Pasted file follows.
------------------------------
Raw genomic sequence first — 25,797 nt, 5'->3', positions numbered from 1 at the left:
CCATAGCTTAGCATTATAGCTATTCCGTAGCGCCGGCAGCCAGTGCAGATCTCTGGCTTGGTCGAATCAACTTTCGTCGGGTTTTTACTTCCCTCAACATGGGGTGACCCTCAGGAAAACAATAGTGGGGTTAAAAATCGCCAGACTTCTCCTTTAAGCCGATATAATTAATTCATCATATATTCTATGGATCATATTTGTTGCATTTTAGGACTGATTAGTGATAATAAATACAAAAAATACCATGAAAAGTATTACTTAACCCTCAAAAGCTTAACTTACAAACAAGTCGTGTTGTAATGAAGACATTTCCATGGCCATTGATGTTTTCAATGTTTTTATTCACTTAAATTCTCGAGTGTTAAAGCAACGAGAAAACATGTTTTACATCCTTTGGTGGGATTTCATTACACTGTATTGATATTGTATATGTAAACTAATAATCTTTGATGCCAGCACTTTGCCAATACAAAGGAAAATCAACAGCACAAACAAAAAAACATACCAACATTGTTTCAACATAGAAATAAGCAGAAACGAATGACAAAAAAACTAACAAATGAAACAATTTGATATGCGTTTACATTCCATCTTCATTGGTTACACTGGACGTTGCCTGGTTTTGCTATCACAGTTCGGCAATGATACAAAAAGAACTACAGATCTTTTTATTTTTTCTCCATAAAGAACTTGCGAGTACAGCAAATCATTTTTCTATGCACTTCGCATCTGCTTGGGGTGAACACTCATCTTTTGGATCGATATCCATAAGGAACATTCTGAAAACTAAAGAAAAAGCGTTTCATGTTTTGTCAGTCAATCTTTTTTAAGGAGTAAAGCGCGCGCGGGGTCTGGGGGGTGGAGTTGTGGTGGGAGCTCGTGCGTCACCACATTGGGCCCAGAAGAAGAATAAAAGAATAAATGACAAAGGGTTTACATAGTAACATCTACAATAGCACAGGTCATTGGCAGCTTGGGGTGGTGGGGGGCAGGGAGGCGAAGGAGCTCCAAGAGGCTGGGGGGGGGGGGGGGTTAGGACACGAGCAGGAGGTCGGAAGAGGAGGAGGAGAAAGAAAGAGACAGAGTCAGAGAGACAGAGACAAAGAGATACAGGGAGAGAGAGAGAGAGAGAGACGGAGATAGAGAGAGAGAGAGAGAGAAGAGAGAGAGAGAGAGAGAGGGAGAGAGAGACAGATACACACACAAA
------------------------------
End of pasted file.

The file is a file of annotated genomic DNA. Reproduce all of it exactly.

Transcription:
Raw genomic sequence first — 25,797 nt, 5'->3', positions numbered from 1 at the left:
CCATAGCTTAGCATTATAGCTATTCCGTAGCGCCGGCAGCCAGTGCAGATCTCTGGCTTGGTCGAATCAACTTTCGTCGGGTTTTTACTTCCCTCAACATGGGGTGACCCTCAGGAAAACAATAGTGGGGTTAAAAATCGCCAGACTTCTCCTTTAAGCCGATATAATTAATTCATCATATATTCTATGGATCATATTTGTTGCATTTTAGGACTGATTAGTGATAATAAATACAAAAAATACCATGAAAAGTATTACTTAACCCTCAAAAGCTTAACTTACAAACAAGTCGTGTTGTAATGAAGACATTTCCATGGCCATTGATGTTTTCAATGTTTTTATTCACTTAAATTCTCGAGTGTTAAAGCAACGAGAAAACATGTTTTACATCCTTTGGTGGGATTTCATTACACTGTATTGATATTGTATATGTAAACTAATAATCTTTGATGCCAGCACTTTGCCAATACAAAGGAAAATCAACAGCACAAACAAAAAAACATACCAACATTGTTTCAACATAGAAATAAGCAGAAACGAATGACAAAAAAACTAACAAATGAAACAATTTGATATGCGTTTACATTCCATCTTCATTGGTTACACTGGACGTTGCCTGGTTTTGCTATCACAGTTCGGCAATGATACAAAAAGAACTACAGATCTTTTTATTTTTTCTCCATAAAGAACTTGCGAGTACAGCAAATCATTTTTCTATGCACTTCGCATCTGCTTGGGGTGAACACTCATCTTTTGGATCGATATCCATAAGGAACATTCTGAAAACTAAAGAAAAAGCGTTTCATGTTTTGTCAGTCAATCTTTTTTAAGGAGTAAAGCGCGCGCGGGGTCTGGGGGGTGGAGTTGTGGTGGGAGCTCGTGCGTCACCACATTGGGCCCAGAAGAAGAATAAAAGAATAAATGACAAAGGGTTTACATAGTAACATCTACAATAGCACAGGTCATTGGCAGCTTGGGGTGGTGGGGGGCAGGGAGGCGAAGGAGCTCCAAGAGGCTGGGGGGGGGGGGGGGTTAGGACACGAGCAGGAGGTCGGAAGAGGAGGAGGAGAAAGAAAGAGACAGAGTCAGAGAGACAGAGACAAAGAGATACAGGGAGAGAGAGAGAGAGAGAGACGGAGATAGAGAGAGAGAGAGAGAGAAGAGAGAGAGAGAGAGAGAGGGAGAGAGAGACAGATACACACACAAA